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Krishna Shenoy and Boris Murmann move toward wireless brain-computer interface

image of professors Shenoy and Murmann
August 2020

The current generation of neural implants record enormous amounts of neural activity, then transmit these brain signals through wires to a computer. But, so far, when researchers have tried to create wireless brain-computer interfaces to do this, it took so much power to transmit the data that the implants generated too much heat to be safe for the patient. A new study suggests how to solve his problem -- and thus cut the wires.

Research led by Professors Krishna Shenoy, Boris Murmann and Dr. Jaimie Henderson, have shown how it would be possible to create a wireless device, capable of gathering and transmitting accurate neural signals, but using a tenth of the power required by current wire-enabled systems. These wireless devices would look more natural than the wired models and give patients freer range of motion.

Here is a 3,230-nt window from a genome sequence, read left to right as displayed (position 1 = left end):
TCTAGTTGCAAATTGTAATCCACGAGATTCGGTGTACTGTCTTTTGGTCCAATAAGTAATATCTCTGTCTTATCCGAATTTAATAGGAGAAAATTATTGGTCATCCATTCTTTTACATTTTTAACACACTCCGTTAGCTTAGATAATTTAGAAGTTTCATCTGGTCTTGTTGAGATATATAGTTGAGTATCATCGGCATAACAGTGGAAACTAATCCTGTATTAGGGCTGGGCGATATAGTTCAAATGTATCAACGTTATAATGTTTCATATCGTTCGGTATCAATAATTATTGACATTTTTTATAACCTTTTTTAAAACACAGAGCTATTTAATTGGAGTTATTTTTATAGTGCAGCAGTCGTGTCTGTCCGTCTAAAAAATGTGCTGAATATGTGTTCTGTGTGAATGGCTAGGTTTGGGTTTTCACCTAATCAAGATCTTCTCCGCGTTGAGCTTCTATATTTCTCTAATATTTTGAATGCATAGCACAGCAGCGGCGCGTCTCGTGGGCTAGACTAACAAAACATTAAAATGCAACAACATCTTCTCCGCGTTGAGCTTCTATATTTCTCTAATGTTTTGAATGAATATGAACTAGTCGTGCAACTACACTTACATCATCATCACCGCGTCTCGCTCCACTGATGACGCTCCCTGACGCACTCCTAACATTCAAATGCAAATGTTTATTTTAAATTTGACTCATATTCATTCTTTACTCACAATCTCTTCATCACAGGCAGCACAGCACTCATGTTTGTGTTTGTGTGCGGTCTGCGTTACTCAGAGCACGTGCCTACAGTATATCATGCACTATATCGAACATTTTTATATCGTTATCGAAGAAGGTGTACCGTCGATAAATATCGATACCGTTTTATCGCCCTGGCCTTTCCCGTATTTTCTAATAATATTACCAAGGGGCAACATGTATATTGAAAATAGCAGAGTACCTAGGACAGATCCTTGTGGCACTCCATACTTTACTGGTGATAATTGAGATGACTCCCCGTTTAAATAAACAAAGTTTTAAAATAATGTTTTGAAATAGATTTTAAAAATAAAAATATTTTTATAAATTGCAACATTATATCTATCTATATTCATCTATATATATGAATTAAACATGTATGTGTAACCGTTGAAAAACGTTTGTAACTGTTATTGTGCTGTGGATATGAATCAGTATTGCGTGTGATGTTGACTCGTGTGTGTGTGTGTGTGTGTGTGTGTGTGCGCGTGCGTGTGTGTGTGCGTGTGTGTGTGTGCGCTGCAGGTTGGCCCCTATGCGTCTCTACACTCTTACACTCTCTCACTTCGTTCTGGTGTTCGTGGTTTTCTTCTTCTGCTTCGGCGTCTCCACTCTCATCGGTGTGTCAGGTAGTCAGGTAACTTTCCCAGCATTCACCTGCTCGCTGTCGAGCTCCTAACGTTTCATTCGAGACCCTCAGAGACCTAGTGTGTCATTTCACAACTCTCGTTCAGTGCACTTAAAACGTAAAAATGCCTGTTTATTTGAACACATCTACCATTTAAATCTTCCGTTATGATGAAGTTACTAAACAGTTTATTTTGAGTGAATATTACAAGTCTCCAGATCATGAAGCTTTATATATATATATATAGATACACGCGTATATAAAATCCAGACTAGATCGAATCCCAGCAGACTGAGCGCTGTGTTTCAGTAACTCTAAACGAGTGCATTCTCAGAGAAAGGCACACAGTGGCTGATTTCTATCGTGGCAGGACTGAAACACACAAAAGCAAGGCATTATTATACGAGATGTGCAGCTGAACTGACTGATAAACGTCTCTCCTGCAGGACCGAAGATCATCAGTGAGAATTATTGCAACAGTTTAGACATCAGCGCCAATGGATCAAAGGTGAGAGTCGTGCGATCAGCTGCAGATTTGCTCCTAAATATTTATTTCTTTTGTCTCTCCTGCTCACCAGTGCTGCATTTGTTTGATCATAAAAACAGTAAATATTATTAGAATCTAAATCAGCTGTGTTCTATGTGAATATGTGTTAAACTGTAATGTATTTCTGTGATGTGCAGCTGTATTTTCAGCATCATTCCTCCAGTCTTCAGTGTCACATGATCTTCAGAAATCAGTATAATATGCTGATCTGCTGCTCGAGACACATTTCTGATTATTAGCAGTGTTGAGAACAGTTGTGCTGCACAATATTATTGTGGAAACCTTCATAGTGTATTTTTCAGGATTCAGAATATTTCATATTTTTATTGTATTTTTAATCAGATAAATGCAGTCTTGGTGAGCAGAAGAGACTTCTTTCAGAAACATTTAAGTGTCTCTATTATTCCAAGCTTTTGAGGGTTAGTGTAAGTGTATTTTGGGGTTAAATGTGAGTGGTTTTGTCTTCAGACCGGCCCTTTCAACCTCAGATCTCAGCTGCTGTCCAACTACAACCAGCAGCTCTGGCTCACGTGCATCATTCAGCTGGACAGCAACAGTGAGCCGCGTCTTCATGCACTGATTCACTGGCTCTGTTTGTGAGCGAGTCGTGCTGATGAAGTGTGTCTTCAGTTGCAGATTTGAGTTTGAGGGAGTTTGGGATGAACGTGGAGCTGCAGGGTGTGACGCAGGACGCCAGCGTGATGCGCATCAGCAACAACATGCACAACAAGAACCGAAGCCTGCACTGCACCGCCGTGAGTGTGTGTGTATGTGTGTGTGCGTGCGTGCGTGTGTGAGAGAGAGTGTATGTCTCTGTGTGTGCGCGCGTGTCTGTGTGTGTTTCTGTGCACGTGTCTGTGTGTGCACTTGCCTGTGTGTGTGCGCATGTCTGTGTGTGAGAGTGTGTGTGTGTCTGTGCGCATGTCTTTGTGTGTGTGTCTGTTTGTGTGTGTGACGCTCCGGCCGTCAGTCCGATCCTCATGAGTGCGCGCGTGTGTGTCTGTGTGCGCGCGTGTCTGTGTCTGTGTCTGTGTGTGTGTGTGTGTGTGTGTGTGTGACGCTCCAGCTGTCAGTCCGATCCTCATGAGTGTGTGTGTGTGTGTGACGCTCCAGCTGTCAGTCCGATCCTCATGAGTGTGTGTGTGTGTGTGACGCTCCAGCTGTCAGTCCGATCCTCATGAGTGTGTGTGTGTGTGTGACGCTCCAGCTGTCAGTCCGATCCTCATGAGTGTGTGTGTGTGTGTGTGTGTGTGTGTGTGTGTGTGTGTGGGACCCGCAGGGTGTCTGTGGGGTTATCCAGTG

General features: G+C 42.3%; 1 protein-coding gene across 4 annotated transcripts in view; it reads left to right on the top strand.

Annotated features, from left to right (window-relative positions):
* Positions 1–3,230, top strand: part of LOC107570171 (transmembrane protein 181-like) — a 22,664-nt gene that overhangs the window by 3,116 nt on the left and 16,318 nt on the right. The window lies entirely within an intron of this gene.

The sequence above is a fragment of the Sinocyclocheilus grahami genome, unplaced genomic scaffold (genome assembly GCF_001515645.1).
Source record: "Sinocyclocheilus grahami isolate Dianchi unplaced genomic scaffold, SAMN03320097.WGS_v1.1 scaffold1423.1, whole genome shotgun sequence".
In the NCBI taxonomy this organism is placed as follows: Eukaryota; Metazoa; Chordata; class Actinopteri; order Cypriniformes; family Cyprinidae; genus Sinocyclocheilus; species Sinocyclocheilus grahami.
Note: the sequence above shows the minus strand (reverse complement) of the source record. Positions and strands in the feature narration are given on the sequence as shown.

Graduate student Nir Even-Chen and postdoctoral fellow Dante Muratore, PhD, describe the team's approach in a Nature Biomedical Engineering paper.

The next step will be to build an implant based on this new approach and proceed through a series of tests toward the ultimate goal.

 

 

Excerpted from Science News, "How thoughts could one day control electronic prostheses, wirelessly", August 5, 2020.